Take Amazon as an example. It has its product pages, curated specifically to customer browsing habits and seemingly eerily aware of conversations people have had around their Alexa—this is the Surface Web. But powering this streamlined customer experience are databases storing details for hundreds of millions of customers; including personal identifiable information (PII), credit card and billing information, purchase history, and the like. Then there are databases for the millions of vendors, warehouse databases, logistical databases, corporate intranet, and so on. All in all you are looking at a foundational data well some 400 to 500 times larger than the visible surface.

The dark web is technically a part of this deep web rubric, meeting the criteria of being hidden from indexing by common web browsers. And although microscopically small in comparison it can have an outsized effect on the overall superstructure, sort of like a virus or a cure, depending on how it is used. In the Amazon example, where the dark web fits in is that a portion of its members would like nothing better than to access its deep web data for any number of nefarious purposes, including sale, ransom, or just to sow a bit of plain old anarchic chaos.

Such activities do not interest all dark web users, of course, with many seeing anonymity as an opportunity to fight off corruption rather than be a part of it. The dark web is a complex place, and to fully appreciate this shadow war of villains and vigilantes, how it can affect millions of people every now and then when it spills over into the light, first you have to understand its origins.

Breaking down the numbers

Anonymity is not without its challenges when it comes to mapping out hard figures. The key is to focus on commerce, a clear and reliable demarcating line. For the most part, those only seeking anonymity can stick to hidden chat rooms and the like. However, if a user is looking to engage in illegal activity, in most instances they’re going to have to pay for it. Several past studies and more recent work provide workable insight when extrapolating along this logic path.

First, a 2013 study analyzing 2,618 services being offered found over 44% to involve illicit activity. That number jumped to 57% in a follow up study conducted in 2016. These studies alone project an accelerating upward trend. Short of a more recent comprehensive study, the tried and true investigative maxim of “follow the money” should suffice in convincing the rational mind that this number is only going to grow dramatically. Especially when comparing the $250 million in bitcoin spent in 2012 on the dark web with the projected $1 billion mark for 2019.

Origins and operation

It was the invention of none other than the U.S. military—the Navy, of all branches, if you’d believe it. Seeking an easy way for spy networks to communicate without having to lug heavy encryption equipment to remote and hostile corners of the globe, the U.S. Naval Research Laboratory (NRL) came up with an ingenious solution. Ditching the equipment, it created an overlay network of unique address protocols and a convoluted routing system, effectively masking both the source and destination of all its traffic. By forgoing the traditional DNS system and relying instead on software specific browsers like Tor and Freenet and communication programs like I2P among others, dark web traffic was rendered invisible to traditional crawlers. Furthermore, with these browsers routing traffic through multiple user stations around the world, accurate tracking became extremely difficult. This solution afforded both flexibility and mobility for quick and easy insertion and extraction of human assets while securing sensitive communication to and from the field.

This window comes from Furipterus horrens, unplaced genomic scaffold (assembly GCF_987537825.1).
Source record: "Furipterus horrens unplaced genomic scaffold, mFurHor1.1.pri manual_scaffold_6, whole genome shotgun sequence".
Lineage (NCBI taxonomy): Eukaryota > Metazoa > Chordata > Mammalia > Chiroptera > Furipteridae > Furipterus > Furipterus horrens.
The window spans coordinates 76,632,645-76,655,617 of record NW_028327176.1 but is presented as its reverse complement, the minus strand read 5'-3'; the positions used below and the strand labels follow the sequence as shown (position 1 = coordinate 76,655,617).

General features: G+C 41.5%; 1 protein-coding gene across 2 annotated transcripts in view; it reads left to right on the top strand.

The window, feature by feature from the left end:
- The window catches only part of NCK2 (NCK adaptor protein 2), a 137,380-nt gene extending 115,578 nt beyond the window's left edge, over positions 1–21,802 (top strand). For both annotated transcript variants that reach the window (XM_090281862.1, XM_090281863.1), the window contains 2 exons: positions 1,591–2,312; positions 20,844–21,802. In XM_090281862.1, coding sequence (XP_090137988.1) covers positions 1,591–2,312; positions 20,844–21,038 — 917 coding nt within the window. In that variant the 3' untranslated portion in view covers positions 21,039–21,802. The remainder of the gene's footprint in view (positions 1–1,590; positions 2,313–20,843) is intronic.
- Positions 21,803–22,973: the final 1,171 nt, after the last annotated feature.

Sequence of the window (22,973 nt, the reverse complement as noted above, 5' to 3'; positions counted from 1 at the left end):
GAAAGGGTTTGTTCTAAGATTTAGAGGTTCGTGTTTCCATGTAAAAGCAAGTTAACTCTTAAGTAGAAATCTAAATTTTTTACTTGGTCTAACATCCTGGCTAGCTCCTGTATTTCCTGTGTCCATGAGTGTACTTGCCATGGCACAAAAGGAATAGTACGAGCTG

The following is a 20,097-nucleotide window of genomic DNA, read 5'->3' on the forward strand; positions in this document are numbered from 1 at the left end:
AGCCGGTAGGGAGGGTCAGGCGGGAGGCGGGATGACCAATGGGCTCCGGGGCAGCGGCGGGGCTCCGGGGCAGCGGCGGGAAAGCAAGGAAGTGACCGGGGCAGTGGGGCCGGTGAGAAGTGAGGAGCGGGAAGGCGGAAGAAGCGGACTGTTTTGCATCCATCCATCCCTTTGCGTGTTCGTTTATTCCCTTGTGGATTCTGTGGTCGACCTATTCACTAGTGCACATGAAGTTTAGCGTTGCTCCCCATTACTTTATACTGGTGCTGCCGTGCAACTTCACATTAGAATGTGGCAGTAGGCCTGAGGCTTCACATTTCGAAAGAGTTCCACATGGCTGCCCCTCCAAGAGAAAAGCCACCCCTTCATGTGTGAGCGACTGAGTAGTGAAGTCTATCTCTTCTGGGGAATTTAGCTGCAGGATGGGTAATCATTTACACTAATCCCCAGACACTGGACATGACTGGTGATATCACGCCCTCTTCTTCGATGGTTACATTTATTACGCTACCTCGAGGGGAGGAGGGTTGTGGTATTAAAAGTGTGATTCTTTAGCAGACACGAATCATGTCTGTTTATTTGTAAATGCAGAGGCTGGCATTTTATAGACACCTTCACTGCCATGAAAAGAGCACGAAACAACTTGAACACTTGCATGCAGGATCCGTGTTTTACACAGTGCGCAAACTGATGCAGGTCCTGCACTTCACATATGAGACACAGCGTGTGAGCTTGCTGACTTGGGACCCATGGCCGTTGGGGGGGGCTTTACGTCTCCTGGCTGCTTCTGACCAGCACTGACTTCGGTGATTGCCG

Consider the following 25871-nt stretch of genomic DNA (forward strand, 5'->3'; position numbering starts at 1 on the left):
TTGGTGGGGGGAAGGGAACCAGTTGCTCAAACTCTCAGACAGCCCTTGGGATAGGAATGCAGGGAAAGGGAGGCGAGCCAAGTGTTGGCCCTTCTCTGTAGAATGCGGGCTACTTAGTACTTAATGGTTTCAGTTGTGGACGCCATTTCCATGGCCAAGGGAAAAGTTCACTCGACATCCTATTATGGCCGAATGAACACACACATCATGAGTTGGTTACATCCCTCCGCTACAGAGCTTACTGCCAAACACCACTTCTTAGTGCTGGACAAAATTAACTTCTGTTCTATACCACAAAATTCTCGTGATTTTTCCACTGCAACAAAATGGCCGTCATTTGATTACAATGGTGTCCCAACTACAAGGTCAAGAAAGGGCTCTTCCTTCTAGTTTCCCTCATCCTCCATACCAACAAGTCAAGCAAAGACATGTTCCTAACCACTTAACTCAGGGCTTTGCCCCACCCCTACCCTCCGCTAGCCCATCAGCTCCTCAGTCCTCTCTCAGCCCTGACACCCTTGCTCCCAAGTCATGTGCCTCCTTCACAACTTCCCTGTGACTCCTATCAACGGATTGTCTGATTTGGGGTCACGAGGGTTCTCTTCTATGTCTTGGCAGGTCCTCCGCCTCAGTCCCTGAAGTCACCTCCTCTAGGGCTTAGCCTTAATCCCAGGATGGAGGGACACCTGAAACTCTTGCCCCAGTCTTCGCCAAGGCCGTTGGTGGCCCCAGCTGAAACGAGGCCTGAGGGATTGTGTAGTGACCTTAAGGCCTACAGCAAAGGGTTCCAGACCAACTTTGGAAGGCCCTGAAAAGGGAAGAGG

There was only one element missing. As co-creator Roger Dingledine explained, if only U.S. Department of Defense (DoD) personnel used the network it wouldn’t matter that source and destination were masked between multiple user stations. All users would be identifiable as part of the spy network. It would be like trying to hide a needle in a stack of needles. What the dark web needed was a haystack of non DoD users. And so in 2002 the software was made open source and anyone seeking the option to communicate and transact globally was invited to download it. Thousands of freedom-conscious people heeded the call and thus the dark web was born.

But freedom is morally ambiguous, granting expression to the best and worst urges of humanity. This is why security officers and senior executives in banks and businesses, insurance providers and intelligence agencies, all need to know who is using the dark web, what it is being used for, and how imminent is the threat it poses to their operations.

 [This article is originally published in calcalistech.com By riel Yosefi and Avraham Chaim Schneider - Uploaded by AIRS Member: Eric Beaudoin]

Categorized in Deep Web

Almost a third of North Americans accessed the Dark Web daily in 2019

Despite the Dark Web's mostly negative connotation, new research from PreciseSecurity.com has revealed that over 30 percent of North Americans used it regularly during 2019.

Last year saw an increasing number of people beginning to use the Dark Web as a means of keeping their online activity hidden from governments and telecoms.

The Dark Web itself is made up of websites on the internet that cannot be found through traditional search engines. Instead users must rely on specific software such as the Tor browser, configurations or authorization to access these sites.

PreciseSecurity.com's 2019 survey show that North America is the leading region when it comes to daily usage of the Dark Web. The firm's findings revealed that 26 percent of North Americans admitted to using the Dark Web daily while another seven percent accessed it at least once a week.

Dark Web usage

North American may have taken the top spot in terms of Dark Web usage but Latin America was not far behind at second on PreciseSecurity.com's list with 21 percent of respondents saying they visit the deep net daily while thirteen percent said they did so weekly. Europe took third place with 17 percent of citizens utilizing the Dark Web daily and additional 11 percent accessing it at least once a week.